As required by law, DoItYourselfLegalKits recently updated a handful of legal kits and forms that underwent substantial changes.

The Access to Justice Board’s Pro Se Project converted WA state’s domestic relations forms into plain language to make it easier for non-lawyers to complete and file documents. These new family law forms MUST be used in any domestic relations cases filed after July 1, 2016.

If you started legal proceedings before this date, you still need to use these new forms, or the judge may request corrected paperwork, resulting in a delay in your case. DoItYourselfLegalKits has these new forms/kits available on our website at http://doityourselflegalkits.com./kits.html

Finding an attorney doesn’t have to be difficult if you follow these tips from Attorneys’ Information Bureau

When you need an attorney, how do you go about finding one? Most people wait until they’re in crisis mode to start searching. But a frantic search just adds to an already stressful situation.

“The key to finding a great attorney is to start looking right now, before you need one,” says Grant Harken, Operations Manager, Attorneys’ Information Bureau. AIB is a Seattle-based company that provides legal services to lawyers as well as resources to people who need legal help.

“Look at the process of finding a qualified lawyer the same way you do your primary physician. You need someone you can trust and call when needed,” says Harken. “Otherwise, scrambling at the last minute means you might end up with someone with less experience than you need or who is more expensive than your budget allows.”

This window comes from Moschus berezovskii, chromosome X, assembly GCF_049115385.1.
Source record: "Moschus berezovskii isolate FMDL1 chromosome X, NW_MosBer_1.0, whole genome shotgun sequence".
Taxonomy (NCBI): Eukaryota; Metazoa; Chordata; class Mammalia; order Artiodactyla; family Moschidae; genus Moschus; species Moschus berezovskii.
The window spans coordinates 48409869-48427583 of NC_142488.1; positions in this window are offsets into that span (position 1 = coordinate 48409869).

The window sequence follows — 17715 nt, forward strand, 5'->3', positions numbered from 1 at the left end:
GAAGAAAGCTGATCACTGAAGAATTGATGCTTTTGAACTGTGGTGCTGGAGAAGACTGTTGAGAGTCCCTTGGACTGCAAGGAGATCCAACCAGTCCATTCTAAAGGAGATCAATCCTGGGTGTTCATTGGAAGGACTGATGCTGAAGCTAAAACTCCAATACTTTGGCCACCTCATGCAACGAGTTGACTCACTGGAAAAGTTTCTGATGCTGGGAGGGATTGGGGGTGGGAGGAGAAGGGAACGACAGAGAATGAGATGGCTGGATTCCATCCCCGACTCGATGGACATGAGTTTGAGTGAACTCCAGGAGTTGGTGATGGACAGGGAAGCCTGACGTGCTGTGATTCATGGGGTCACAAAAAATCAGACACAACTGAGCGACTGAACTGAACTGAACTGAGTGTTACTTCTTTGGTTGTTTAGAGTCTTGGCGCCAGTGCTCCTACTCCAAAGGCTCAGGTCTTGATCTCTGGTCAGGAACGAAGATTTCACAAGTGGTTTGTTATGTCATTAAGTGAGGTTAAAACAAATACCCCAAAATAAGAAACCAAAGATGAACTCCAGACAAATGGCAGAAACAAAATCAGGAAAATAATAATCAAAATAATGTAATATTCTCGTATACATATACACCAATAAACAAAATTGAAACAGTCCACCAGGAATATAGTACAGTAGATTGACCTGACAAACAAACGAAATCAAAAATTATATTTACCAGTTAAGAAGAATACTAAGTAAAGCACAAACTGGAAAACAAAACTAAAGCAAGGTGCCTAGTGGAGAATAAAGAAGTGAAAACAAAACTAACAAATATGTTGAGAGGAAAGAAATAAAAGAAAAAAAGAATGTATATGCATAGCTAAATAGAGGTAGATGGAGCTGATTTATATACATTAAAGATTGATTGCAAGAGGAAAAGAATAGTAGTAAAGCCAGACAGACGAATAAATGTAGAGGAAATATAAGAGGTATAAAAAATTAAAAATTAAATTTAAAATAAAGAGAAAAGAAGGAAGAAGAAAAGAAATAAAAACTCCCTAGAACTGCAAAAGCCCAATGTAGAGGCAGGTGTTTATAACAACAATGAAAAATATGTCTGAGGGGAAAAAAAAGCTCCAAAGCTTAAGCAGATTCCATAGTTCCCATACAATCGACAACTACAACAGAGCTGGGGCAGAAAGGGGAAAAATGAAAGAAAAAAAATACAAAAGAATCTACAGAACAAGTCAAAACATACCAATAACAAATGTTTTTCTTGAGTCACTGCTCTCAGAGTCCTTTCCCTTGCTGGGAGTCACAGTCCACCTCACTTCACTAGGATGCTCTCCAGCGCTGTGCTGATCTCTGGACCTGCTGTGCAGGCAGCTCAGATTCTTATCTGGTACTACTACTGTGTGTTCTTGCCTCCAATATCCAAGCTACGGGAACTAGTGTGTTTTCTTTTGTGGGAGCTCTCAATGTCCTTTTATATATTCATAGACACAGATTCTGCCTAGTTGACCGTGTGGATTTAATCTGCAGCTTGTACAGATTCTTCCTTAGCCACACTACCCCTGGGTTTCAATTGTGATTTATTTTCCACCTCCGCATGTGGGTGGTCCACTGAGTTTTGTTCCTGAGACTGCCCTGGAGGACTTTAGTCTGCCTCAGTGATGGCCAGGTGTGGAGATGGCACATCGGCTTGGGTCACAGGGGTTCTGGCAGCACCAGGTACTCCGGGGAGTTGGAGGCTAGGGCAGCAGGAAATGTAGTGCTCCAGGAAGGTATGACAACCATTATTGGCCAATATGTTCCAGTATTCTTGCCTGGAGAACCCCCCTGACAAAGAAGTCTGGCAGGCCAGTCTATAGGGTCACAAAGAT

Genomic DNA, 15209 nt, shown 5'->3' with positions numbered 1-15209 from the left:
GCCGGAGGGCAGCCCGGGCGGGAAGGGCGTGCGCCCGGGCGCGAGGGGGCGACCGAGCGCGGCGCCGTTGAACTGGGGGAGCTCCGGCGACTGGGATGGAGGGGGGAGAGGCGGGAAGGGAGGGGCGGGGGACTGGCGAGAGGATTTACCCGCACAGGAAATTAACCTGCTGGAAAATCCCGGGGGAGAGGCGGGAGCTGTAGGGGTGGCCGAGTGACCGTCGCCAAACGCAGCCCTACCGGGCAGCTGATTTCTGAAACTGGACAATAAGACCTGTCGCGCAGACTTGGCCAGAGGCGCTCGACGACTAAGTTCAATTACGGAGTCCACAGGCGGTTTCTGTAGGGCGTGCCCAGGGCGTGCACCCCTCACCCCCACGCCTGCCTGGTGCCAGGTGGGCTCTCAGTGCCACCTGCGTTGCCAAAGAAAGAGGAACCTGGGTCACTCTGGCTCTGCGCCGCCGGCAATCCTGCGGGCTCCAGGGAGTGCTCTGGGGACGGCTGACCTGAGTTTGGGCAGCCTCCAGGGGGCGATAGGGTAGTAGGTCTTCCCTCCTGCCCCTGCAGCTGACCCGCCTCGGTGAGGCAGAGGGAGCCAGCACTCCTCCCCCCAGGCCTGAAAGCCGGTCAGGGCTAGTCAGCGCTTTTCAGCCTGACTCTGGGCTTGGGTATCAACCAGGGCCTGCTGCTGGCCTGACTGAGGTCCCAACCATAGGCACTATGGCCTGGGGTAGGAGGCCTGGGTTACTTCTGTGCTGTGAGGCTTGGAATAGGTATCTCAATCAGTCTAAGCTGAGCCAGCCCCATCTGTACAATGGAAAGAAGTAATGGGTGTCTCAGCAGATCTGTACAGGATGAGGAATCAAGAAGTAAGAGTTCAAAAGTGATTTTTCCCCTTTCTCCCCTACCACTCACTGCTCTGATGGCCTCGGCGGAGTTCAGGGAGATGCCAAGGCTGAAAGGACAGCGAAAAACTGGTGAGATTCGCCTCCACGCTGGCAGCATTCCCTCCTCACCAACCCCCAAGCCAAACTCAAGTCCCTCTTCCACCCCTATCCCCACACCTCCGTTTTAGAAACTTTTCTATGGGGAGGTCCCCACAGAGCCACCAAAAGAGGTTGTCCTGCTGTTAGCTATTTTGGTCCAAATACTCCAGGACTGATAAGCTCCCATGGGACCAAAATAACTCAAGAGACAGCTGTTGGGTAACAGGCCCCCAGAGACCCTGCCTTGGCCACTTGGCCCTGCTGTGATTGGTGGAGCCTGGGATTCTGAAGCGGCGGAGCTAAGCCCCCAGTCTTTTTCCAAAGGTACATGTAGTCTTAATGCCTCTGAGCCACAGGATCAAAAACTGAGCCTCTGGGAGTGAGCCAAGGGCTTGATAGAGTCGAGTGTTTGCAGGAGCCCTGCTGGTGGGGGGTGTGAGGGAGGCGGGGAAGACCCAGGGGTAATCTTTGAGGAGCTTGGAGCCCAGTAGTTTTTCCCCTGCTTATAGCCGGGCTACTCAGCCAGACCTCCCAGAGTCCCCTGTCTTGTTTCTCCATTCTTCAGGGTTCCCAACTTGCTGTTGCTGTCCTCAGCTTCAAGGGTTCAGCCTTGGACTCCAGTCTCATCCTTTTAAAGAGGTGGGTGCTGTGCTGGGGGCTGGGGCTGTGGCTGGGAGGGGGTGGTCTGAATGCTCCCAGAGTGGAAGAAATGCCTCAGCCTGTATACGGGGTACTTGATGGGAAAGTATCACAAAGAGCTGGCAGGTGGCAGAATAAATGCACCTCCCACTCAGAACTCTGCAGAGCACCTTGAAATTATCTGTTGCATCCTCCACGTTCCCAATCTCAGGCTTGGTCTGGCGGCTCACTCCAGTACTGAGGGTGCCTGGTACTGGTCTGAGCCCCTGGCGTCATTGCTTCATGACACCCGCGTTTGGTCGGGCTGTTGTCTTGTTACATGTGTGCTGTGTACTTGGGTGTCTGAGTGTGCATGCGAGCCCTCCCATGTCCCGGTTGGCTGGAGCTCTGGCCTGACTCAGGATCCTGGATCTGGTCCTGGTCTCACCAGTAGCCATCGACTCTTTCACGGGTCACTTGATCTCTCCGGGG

AIB recommends searching for a law firm that offers a free initial consultation. This gives you a chance to meet in a relaxed environment and see if the chemistry is right.

“Use the free consultation to ask questions about the lawyer’s experience and background,” recommends Harken. “Ask how the attorney’s fee structure works so you know what to expect when the need arises.”

Identifying firms that offer free initial consultations can be very time-consuming. To make it easier, AIB has set up at website at aibinc.net where you can search by specialty and geographical area, then review listings to see which law firms offer free consultations. The site is sponsored by AIB as a way to promote the attorneys for whom it provides services and to foster the Washington State Bar Association’s initiative to promote Equal Access to Justice.

AIB offers one last bit of advice. “Before you make an appointment for your free consultation, do your homework. Confirm the law firm is in good standing by going to the Washington State Bar Association’s website at www.wsba.org. If you have doubts about one firm, find another one.”